news & events

Events for Chippewa Valley Family Caregiving Alliance


Other News

Caregiver's Night Out

The Classic to host "Understanding Power of Attorney" event

Preparing for Life with Early-Onset Alzheimer's Disease

Developing a Circle of Care Gives You Superpowers

A Purrfect Addition to the Caregiving Journey

Resolutions of a Caregiver

Caregiving: It's a Marathon Not a Sprint

Role of the Responsible Caregiver

Is it a Going Problem?

Journaling Helps Caregivers Remember the Joy

Memories Sustain Us and Live On

Staying Independent is a Gift

Making Holidays Merry for those with Memory Loss

Caregiver - You're Somebody's Hero

Expressions in Caregiving

Forgetting is Not Always a Sign of Dementia

Keeping Sibling Relations Strong

Entering the Wandering World

Alzheimer's the Long Goodbye

Capturing the Untold Story

How to Take the Keys?

How Do I Tell Them It's Dementia?

Choose to Live a Positive Life

Modifications Make Summer's Activities Memorable

Are You a Caregiver?

Power of Touch in Memory Loss

Reuniting with Home

V is for Validation

Upcoming Events

16th Annual Caregiver Resource Fair, Dinner, and Town Hall Meeting  |  November 12, 2018

Save the Date!

The 16th Annual Caregiver Resource Fair, Dinner and Town Hall Meeting is November 12, 2018.

The event will be held at the Florian Gardens, 2340 Lorch Ave, Eau Claire.

Please pre-register by November 5, 2018 by calling the Aging & Disability Resource Center at (715) 839-4735 or online at

Download the flyer here


Latest News

Tisket a Tasket Make a Memory Basket

Did you know that one of the best ways to connect with your loved one with memory loss is to make memories with them? It's true, when you enter into their world and help them reconnect with past experiences, events, people, places and things you are in essence helping them to recall or recreate a memory.

One of the best ways to do this to gather items that are significant to them and then group them into a memory basket, below are some examples and ideas of what to include:

  • Wedding basket: a picture of your loved one in their wedding dress and/or of their cake; fabric from or similar to their wedding dress; a CD of old wedding songs; a candle that smells like a flower from your loved one's bouquet; old fashioned mint candies and an old bible with common wedding verses bookmarked.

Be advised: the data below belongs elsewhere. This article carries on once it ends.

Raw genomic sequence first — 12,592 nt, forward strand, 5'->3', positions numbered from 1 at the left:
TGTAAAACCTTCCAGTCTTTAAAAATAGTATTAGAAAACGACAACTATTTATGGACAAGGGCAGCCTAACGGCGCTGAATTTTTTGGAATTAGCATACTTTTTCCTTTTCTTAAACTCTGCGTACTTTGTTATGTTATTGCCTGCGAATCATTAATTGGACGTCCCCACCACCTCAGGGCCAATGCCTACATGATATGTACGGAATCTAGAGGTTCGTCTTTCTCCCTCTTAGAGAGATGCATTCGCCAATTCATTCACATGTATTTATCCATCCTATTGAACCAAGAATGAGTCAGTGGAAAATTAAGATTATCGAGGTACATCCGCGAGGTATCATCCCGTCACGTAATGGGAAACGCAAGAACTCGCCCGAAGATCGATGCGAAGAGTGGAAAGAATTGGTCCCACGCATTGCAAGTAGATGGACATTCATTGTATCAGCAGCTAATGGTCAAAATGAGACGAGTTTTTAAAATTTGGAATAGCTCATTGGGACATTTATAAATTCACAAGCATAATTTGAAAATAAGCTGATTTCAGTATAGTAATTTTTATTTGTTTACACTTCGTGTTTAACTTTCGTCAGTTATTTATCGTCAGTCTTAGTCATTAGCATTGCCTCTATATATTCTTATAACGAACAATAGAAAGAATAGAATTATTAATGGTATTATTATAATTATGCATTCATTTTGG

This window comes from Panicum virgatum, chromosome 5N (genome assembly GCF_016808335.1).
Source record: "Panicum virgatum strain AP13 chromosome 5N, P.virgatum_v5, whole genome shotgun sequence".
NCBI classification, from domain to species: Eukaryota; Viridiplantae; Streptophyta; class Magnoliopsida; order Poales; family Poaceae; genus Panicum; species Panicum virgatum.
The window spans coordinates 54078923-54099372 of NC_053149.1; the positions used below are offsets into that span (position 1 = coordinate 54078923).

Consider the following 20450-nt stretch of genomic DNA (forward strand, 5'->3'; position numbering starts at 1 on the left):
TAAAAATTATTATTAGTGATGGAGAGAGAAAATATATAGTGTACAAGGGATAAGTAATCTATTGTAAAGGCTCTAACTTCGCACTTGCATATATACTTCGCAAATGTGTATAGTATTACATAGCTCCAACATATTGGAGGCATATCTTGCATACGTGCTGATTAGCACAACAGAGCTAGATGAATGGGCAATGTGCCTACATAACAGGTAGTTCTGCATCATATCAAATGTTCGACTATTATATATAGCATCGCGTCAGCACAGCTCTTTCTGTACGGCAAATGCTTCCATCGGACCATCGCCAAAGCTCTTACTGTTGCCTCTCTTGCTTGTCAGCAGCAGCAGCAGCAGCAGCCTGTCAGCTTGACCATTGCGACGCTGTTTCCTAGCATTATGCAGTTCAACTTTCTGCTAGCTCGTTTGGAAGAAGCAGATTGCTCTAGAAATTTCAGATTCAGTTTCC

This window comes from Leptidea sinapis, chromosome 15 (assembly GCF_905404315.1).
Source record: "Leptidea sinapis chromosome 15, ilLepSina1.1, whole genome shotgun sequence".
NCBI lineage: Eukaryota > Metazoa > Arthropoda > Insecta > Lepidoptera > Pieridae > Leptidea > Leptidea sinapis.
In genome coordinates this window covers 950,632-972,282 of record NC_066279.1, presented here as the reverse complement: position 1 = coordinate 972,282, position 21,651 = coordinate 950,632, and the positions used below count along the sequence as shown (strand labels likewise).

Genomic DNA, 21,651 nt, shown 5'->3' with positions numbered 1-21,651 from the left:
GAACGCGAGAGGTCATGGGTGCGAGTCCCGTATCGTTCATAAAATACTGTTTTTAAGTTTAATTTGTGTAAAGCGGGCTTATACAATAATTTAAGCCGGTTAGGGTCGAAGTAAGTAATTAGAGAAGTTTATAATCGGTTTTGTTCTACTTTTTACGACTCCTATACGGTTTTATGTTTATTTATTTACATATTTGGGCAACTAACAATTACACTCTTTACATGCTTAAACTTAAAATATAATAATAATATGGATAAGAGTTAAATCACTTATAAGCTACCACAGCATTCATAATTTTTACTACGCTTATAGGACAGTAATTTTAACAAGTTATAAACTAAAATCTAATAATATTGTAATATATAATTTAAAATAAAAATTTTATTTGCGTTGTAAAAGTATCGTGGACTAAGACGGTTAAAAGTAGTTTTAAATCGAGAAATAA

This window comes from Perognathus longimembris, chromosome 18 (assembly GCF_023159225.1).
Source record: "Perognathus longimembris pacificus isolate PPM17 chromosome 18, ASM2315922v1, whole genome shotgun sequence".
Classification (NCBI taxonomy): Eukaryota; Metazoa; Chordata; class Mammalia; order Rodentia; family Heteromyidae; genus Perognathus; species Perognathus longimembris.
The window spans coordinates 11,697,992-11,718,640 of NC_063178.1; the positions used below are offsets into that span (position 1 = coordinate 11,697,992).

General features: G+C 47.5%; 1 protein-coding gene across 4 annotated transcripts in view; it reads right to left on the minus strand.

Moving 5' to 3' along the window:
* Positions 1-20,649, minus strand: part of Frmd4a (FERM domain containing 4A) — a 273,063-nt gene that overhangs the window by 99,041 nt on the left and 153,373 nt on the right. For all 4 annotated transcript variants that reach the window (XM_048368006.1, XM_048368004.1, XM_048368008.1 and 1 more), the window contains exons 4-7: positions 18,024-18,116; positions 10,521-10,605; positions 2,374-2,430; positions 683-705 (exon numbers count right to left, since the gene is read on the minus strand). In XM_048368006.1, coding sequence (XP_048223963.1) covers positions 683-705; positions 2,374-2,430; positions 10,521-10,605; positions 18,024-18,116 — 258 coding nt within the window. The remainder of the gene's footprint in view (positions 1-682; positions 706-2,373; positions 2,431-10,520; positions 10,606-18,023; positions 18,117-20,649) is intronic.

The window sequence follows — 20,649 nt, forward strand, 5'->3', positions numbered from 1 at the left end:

• Green Bay Packer basket: pictures of Green Bay Packer players from their time period (Fuzzy Thurston, Vince Lombardi, Brett Favre); a video of old Packer highlights; a picture of old Lambeau field; recipes of favorite tailgate foods; past tickets to the game; pictures of them at a game and of course a football.

  • Farming basket: a picture book of farm animals or personal pictures of your loved one's animals; pair of or piece of denim overalls, gloves or anything that they wore on the farm; pictures of them working on the farm; a picture of their barn; a jar of corn, hay, oats or whatever they grew on the farm; seed catalogs and a small tractor in the model that they owned.

  • Kitchen basket: old spice jars; rolling pin; aprons; mixing bowl; spoons; measuring cups; sifter; recipe cards with their favorite recipes and ingredients to make one or two of them and pictures of their kitchen.

What you put in your loved one's memory basket or box (shoe boxes work wonderfully too) should be relevant to your loved one and not necessarily to you. While it is OK to put current items in the basket, it is most effective when you use items from your loved ones past history.

As you are gathering the items, ask your loved one about the things you would like to place in their basket. You may find that the picture of them posed at the alter may not invoke as many memories as the one taken of them running down the church steps while being pelted with rice.

Lastly, remember that while what you put into the basket is important, it is not nearly as important as the time you spend with your loved one. When you sit down with them to go through their memory basket let them look, listen, smell and touch everything. Ask them questions about their feelings and remembrances. Just spend time with them, by doing so in the end you will both be making memories.